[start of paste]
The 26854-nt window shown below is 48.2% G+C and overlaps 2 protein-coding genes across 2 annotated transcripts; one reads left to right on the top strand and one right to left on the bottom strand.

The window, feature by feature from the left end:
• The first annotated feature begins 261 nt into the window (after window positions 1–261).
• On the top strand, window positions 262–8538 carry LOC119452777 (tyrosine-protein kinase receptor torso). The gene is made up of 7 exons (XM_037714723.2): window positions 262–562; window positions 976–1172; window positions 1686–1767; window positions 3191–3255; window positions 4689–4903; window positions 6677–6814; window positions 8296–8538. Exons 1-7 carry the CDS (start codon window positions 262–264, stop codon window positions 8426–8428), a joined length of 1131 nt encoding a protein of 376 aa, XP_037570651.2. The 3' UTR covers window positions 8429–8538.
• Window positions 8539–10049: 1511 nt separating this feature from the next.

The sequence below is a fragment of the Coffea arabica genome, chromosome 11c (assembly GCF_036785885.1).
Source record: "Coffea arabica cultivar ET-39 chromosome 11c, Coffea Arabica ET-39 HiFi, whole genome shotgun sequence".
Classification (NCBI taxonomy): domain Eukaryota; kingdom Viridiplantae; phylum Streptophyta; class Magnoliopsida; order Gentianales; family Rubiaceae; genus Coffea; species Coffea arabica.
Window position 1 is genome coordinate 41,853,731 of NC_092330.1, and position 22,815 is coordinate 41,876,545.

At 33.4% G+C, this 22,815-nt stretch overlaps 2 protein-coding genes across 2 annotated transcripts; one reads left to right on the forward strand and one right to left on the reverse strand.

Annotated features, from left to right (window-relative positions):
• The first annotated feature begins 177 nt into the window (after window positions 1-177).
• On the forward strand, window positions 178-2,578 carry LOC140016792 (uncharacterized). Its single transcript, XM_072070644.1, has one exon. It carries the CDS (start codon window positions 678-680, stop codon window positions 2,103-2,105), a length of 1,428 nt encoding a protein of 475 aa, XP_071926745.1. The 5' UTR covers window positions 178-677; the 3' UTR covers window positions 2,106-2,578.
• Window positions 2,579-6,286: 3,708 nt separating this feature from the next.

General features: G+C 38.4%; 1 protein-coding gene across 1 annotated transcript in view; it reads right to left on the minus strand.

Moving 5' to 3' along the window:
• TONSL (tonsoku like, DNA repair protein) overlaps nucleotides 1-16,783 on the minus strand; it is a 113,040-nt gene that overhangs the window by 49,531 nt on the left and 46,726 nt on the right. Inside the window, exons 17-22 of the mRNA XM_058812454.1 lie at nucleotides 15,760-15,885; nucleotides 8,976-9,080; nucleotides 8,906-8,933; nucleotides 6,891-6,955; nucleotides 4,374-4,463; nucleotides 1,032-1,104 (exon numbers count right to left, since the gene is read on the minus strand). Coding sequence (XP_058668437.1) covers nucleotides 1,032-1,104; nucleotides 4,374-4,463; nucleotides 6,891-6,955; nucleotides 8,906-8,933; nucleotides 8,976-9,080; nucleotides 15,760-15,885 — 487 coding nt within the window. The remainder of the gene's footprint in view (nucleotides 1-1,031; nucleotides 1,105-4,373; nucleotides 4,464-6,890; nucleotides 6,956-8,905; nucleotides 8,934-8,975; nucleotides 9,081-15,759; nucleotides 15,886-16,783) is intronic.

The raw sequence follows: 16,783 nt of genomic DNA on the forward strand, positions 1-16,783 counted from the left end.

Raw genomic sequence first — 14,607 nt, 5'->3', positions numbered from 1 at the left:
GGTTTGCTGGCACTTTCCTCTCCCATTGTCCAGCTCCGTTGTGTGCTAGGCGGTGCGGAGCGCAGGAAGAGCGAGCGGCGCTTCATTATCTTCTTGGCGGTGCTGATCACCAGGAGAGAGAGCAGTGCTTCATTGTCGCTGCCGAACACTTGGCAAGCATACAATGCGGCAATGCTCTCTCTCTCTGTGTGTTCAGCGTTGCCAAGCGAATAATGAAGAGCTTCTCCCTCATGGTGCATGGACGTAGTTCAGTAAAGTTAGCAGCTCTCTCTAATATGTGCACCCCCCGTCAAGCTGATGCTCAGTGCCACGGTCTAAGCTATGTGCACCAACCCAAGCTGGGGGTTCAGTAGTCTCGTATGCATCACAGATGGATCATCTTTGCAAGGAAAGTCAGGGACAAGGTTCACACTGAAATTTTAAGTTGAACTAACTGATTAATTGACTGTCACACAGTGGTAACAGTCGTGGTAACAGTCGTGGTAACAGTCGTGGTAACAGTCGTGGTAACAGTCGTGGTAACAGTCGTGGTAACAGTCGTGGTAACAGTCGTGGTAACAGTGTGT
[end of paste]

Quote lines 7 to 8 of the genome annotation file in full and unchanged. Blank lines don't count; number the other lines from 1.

Source record: "Coffea arabica cultivar ET-39 chromosome 11c, Coffea Arabica ET-39 HiFi, whole genome shotgun sequence".
Classification (NCBI taxonomy): domain Eukaryota; kingdom Viridiplantae; phylum Streptophyta; class Magnoliopsida; order Gentianales; family Rubiaceae; genus Coffea; species Coffea arabica.